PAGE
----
The first move the Los Angeles Lakers made to clear salary ahead of free agency this offseason was to cut Quinn Cook and his partially guaranteed contract, but during a recent appearance on “The Road Trippin” podcast, LeBron James said he hoped the team would bring Cook back.
“Quinn, he’s a pro, he’s definitely going to get a look,” James said then. “Hopefully back with us. ... Hopefully we may bring him back.”
Well, the King got his wish, as the Lakers announced in a press release on Friday that Cook is back with the team he grew up rooting for.
The Los Angeles Lakers have re-signed guard Quinn Cook, it was announced today by Vice President of Basketball Operations and General Manager Rob Pelinka. Per team policy, terms of the deal were not released.
Cook played in 44 games (one start) for the Lakers last season, averaging 5.1 points (.425 FG%), 1.2 rebounds and 1.1 assists in 11.5 minutes. In 165 career games (29 starts) for Dallas, New Orleans, Golden State and Los Angeles, Cook has tallied 6.8 points (.463 FG%, .407 3FG%), 1.8 rebounds and 1.7 assists in 15.1 minutes. He has appeared in 40 playoff games, averaging 4.1 points (.429 FG%) and 1.1 rebounds.
Cook brings the Lakers’ training camp roster to 19 players and 14 guaranteed contracts, which is (functionally) the most they can have for cap reasons. This likely wraps up their offseason moves, at least for now.
The Lakers were originally (reportedly) planning to stretch Cook’s salary, which would explain why they cut him. Because they ultimately didn’t, they can bring him back, and functionally saved themselves around $400k in salary under the hard cap, while Cook will take about a $300K haircut off his guaranteed money to come back:
Cook was on the books at $3 mil - they cut him with $1 mil guaranteed. They're re-signing him at the min, so his cap hit will be $1.6 mil - so $2.6 mil on the cap to Cook instead of $3 mil. He'll earn $1 mil + $1,737,145 = $2,737,145 total - so almost the original $— Eric Pincus (@EricPincus) December 5, 2020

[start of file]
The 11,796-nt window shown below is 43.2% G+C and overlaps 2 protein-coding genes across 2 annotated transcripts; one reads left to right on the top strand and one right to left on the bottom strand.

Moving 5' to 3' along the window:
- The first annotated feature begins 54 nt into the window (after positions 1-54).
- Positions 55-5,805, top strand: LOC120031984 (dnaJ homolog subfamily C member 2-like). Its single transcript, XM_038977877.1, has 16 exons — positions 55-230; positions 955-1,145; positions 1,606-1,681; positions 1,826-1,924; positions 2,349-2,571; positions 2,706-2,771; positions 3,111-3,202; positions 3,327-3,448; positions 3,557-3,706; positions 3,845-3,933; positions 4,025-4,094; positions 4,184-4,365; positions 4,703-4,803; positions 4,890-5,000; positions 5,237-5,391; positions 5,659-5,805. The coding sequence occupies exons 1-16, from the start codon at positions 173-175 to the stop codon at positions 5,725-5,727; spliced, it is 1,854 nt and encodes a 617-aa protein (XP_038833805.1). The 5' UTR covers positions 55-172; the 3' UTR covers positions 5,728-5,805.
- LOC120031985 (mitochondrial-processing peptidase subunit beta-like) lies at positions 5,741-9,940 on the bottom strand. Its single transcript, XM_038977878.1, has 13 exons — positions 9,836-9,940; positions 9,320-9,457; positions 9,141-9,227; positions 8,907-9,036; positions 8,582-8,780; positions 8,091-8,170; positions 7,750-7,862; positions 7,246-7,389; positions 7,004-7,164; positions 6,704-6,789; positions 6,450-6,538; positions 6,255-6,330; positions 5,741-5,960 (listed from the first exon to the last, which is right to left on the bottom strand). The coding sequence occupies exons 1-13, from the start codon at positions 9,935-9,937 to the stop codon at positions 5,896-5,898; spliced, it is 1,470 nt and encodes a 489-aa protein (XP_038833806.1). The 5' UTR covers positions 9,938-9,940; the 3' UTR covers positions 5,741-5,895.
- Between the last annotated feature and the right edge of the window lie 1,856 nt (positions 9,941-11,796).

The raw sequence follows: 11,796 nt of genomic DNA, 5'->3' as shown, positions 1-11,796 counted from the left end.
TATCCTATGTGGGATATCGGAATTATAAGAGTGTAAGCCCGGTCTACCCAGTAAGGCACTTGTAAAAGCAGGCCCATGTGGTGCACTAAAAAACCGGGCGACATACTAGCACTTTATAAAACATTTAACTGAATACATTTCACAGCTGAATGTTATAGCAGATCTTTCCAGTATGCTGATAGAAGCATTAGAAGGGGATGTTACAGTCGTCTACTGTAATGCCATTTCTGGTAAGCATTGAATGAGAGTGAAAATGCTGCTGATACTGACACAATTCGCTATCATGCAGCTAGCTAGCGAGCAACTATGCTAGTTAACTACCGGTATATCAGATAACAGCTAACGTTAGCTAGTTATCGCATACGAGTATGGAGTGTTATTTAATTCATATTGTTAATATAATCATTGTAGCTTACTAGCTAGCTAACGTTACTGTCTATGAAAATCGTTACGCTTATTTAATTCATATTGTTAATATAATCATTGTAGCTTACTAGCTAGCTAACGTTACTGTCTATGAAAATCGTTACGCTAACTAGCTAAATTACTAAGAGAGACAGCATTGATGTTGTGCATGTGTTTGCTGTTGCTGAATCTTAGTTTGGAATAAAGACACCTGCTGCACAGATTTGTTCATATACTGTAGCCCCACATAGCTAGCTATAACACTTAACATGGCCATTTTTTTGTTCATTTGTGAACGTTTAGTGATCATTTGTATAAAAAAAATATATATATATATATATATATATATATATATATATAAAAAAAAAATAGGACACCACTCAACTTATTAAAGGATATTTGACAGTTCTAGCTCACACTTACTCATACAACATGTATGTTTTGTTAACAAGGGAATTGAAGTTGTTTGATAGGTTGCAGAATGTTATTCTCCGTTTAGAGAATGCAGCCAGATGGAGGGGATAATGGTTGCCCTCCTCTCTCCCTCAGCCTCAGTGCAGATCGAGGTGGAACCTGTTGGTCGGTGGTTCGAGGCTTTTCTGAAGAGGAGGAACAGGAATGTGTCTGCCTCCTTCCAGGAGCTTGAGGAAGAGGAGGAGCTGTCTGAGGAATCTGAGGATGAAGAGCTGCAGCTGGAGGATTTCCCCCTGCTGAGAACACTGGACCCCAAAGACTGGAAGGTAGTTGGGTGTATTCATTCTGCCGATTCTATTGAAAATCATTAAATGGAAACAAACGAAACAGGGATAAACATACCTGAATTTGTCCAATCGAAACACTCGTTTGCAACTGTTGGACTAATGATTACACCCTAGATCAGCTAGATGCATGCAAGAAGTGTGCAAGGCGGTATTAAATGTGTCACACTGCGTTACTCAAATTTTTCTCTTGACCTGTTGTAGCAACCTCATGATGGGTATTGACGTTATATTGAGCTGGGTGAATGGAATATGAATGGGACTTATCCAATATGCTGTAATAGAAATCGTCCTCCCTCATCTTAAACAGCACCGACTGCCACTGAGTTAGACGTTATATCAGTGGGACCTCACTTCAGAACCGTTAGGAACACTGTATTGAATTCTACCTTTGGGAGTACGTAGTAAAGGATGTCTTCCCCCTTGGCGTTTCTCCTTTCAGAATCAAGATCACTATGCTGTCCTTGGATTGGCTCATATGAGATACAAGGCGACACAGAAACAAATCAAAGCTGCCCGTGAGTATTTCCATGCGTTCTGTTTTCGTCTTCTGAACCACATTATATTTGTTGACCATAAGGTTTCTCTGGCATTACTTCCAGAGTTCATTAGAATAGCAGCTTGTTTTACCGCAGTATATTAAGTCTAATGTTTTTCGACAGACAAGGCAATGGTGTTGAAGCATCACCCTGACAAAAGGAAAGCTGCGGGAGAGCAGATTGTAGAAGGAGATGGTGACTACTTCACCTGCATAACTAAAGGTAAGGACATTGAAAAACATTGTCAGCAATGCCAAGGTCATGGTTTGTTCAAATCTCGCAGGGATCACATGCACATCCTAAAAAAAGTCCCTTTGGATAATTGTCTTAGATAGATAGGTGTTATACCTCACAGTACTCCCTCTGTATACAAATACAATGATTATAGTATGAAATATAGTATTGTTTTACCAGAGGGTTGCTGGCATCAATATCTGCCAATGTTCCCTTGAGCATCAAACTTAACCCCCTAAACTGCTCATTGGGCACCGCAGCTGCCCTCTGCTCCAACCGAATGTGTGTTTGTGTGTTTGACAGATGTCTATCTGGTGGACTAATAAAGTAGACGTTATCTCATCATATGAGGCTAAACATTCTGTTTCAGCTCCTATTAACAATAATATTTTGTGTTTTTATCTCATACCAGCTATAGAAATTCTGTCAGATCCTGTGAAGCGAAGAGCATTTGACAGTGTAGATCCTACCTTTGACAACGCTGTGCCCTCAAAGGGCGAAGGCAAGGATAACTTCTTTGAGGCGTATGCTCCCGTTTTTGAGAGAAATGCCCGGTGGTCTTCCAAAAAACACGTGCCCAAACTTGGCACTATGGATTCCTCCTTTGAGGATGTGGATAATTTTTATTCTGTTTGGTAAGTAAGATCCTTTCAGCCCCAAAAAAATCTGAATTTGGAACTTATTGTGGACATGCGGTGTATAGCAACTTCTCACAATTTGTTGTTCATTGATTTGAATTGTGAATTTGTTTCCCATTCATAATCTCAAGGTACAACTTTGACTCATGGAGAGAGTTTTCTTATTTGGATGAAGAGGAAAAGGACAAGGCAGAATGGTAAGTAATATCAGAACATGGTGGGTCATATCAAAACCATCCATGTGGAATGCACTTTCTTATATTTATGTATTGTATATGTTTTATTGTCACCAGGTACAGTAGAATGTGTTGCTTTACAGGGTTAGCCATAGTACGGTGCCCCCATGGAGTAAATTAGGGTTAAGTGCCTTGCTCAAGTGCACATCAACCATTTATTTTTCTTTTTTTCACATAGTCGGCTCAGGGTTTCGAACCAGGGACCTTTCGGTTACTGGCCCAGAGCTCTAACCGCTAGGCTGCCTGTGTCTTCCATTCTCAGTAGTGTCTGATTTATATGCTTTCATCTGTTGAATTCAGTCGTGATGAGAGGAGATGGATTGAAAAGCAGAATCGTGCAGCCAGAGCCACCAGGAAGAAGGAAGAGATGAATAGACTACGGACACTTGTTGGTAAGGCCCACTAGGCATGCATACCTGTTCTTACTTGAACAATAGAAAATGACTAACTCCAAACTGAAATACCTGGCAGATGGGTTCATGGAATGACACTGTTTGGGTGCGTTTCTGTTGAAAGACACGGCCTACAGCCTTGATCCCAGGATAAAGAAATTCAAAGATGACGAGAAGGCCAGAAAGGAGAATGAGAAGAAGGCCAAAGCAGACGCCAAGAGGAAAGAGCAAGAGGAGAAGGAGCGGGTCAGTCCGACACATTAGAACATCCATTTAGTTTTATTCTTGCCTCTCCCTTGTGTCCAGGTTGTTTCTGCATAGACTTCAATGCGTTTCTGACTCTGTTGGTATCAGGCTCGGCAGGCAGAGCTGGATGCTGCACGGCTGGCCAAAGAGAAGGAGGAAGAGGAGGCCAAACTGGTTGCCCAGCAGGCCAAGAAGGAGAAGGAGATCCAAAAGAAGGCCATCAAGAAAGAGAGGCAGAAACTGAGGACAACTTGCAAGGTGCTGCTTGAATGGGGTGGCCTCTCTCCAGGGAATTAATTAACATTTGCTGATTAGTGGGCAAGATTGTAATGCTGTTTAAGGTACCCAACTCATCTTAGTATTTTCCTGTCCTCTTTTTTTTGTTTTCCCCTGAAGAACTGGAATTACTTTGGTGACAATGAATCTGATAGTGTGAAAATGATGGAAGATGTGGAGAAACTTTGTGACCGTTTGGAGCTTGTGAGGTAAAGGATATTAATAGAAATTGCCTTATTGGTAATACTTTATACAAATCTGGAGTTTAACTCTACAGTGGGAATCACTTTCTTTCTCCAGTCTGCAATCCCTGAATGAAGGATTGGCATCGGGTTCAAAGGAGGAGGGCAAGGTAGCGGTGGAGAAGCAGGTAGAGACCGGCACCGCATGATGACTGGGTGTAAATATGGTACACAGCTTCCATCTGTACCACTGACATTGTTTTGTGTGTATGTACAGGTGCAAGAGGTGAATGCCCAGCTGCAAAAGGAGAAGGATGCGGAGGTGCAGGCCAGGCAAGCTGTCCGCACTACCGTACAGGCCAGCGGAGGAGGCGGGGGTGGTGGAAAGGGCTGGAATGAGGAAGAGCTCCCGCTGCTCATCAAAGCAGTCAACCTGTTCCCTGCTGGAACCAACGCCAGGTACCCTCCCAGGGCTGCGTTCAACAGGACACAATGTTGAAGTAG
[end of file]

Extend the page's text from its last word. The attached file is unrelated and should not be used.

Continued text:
I haven't seen Cook's contract, it was just announced, so don't know if it's fully guaranteed or no. If it is, worth noting that roster construction isn't 100% based on maximizing every single second of on-court productivity. Some players just make a team better by being there— Eric Pincus (@EricPincus) December 5, 2020
Cook was a huge part of the Lakers’ vaunted chemistry last season, and he can shoot the hell out of the ball. With the addition of Dennis Schröder as another point guard who can handle the ball and guard bigger players, he also might serve more utility than he could last year, when the Lakers’ only real ball-handler was LeBron. If Cook gets a look with bench lineups now, he might be able to serve a bit more purpose and fit better than he could before now that he won’t ever (barring injury) have to handle the ball and serve as a floor general.
But — and this might be the key — we also know Cook won’t grouse if he falls out of the rotation, an important quality for an end-of-bench player who just so happens to also be basically best friends with everyone on the team. This may be a slightly unexpected re-signing, but perhaps it shouldn’t be, given James’ advocacy for Cook. And hey, we already know he can fit in on a Lakers contender. Now he just has to do it again.
This story may update with more information as it develops. For more Lakers talk, subscribe to the Silver Screen and Roll podcast feed on iTunes, Spotify, Stitcher or Google Podcasts. You can follow Harrison on Twitter at @hmfaigen.